Fans of “Glee,” “The Politician,” and “American Horror Story,” get excited for Ryan Murphy’s latest endeavor. “Hollywood” is new to Netflix as of May 1 as a very interesting and happy show about a movie about a movie. (PSA: There are a couple spoilers, but they shouldn’t ruin your ability to watch.)
Set in Hollywood after WWII, the show follows the stories of many characters who have been victims to the city’s dream-crushing experiences. The main character, Jack Costello played by David Corenswet, is ironically the only young white straight male in a show about outsiders. However, he experiences hardships too as he begins working at a “gas station” that doubles as a male brothel. On his journey, he’s tied together with a black and gay screenwriter, a gay actor, a black actress, an Asian director, and many more lonely Hollywood outcasts at Ace Studios who endure a lot to create their diverse movie, “Meg.”
The story is riveting because of seeing everyone struggle to “make it” and the lengths they’re willing to go to in order to do so. The time and place that contradict each other make the show interesting: it’s set in Hollywood, where everyone is hiding something and doing what it takes to get ahead and after the war, when conforming to the norm is expected.
What I found unusual about the show was a lack of depth in the characters, which has nothing to do with the cast—it was solid and they all lived up to their reputations (except for Laura Harrier, who I felt had only one tone of voice, which is ironic considering she plays an amazing actress). Lack of depth is how I felt the incessant acts of good and persistently virtuous characters ultimately came off. There are never any deeply controversial decisions, except for all the adultery, which actually comes off as a minor transgression, and is later justified in the show as couples divorce or reconcile.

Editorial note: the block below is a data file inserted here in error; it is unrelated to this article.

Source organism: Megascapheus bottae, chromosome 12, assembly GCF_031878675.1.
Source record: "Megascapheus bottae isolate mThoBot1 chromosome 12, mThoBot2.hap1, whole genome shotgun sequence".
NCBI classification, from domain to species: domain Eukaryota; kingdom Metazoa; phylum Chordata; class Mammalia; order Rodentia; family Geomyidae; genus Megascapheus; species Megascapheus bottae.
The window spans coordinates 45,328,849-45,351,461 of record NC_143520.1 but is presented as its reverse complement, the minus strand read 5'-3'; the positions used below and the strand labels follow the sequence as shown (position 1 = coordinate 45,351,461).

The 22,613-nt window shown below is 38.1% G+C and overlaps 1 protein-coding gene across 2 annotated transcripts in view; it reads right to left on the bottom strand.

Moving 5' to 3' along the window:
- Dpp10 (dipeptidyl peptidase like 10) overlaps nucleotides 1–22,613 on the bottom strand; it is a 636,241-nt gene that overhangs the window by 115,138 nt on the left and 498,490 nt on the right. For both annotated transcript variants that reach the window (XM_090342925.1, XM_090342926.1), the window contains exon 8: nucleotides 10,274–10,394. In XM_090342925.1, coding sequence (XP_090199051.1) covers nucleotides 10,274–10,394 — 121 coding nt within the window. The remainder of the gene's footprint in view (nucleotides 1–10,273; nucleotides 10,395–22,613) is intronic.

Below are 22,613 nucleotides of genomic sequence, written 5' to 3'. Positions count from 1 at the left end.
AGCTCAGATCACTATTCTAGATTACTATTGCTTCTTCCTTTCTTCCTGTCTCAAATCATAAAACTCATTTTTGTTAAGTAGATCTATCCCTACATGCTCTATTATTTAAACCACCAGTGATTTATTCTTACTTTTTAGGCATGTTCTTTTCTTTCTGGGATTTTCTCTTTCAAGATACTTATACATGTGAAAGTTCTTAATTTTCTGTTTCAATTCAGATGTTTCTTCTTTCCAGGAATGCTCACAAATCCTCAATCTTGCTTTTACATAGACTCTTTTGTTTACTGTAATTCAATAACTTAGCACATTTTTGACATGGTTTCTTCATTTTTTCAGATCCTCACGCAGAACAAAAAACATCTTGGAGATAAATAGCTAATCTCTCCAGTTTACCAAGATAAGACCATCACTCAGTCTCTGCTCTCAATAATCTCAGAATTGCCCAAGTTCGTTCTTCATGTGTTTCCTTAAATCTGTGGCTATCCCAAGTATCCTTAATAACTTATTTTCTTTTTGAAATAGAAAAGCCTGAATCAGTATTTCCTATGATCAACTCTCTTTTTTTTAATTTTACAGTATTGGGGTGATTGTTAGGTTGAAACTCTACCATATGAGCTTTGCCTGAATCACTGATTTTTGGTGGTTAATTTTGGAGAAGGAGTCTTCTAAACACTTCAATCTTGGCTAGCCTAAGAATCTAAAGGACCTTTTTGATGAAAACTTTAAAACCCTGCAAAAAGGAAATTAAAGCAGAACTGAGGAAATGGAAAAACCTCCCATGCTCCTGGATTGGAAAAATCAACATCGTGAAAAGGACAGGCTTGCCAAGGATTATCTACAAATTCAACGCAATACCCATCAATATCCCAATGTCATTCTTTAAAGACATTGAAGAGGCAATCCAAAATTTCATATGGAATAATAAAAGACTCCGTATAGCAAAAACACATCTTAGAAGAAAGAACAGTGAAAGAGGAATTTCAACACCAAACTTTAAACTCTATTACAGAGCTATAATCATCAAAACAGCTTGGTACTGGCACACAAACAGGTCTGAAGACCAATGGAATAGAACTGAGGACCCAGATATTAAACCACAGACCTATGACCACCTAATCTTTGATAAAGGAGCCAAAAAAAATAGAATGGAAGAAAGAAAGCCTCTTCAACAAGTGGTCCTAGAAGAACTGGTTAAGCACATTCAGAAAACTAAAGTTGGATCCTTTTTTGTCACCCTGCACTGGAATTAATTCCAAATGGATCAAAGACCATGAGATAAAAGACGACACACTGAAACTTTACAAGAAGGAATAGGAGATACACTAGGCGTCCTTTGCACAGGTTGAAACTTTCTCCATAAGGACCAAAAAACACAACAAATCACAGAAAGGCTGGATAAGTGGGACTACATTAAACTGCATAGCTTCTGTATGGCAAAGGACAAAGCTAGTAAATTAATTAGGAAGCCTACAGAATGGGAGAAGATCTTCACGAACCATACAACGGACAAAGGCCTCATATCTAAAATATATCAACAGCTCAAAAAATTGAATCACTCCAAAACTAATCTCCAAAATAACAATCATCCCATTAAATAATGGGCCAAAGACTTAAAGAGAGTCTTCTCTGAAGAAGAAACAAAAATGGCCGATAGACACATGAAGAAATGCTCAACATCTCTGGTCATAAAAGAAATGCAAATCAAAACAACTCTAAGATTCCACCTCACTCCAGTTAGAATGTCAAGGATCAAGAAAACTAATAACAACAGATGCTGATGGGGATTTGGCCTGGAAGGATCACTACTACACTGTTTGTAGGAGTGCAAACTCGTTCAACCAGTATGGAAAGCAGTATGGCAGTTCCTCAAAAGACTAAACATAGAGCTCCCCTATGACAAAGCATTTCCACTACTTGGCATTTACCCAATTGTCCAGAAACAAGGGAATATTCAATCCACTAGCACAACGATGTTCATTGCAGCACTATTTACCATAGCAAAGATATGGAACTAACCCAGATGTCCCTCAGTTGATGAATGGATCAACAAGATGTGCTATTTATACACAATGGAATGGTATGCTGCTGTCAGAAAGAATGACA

There are also no moments when it feels like everything is falling apart. Throughout the series, I waited for the other shoe to drop, for the characters to be set back as a cascade of obstacles knocks them down. Instead, the characters are always moving forward; every challenge is met and resolved easily, usually with a couple of conversations—the head of Ace Studios refuses to put on a production by a black writer, and he falls into a coma (though of course he has a change of heart when he wakes up), leaving his wife to run things. When even she refuses to cast a black actress in the main role, Eleanor Roosevelt makes a quick appearance to tell her to change her mind.
It’s also surprising how no one holds grudges! Ernie, the pimp/gas station owner, has his dream to be an actor crushed after he finally thinks he got a big break, and when the boys working on “Meg” come to him to ask if they can sell themselves out to raise money for the film, he turns them away. Instead, he gives them the money himself and asks for nothing in return, claiming it’s “for the dream.” (But of course they give him a part in another movie anyways.) Additionally, a white actress is up against a deserving black one for the lead part in “Meg” and the white actress chooses to tank her screen test because she thinks the other is worthy of the role. Lovely, but unrealistic.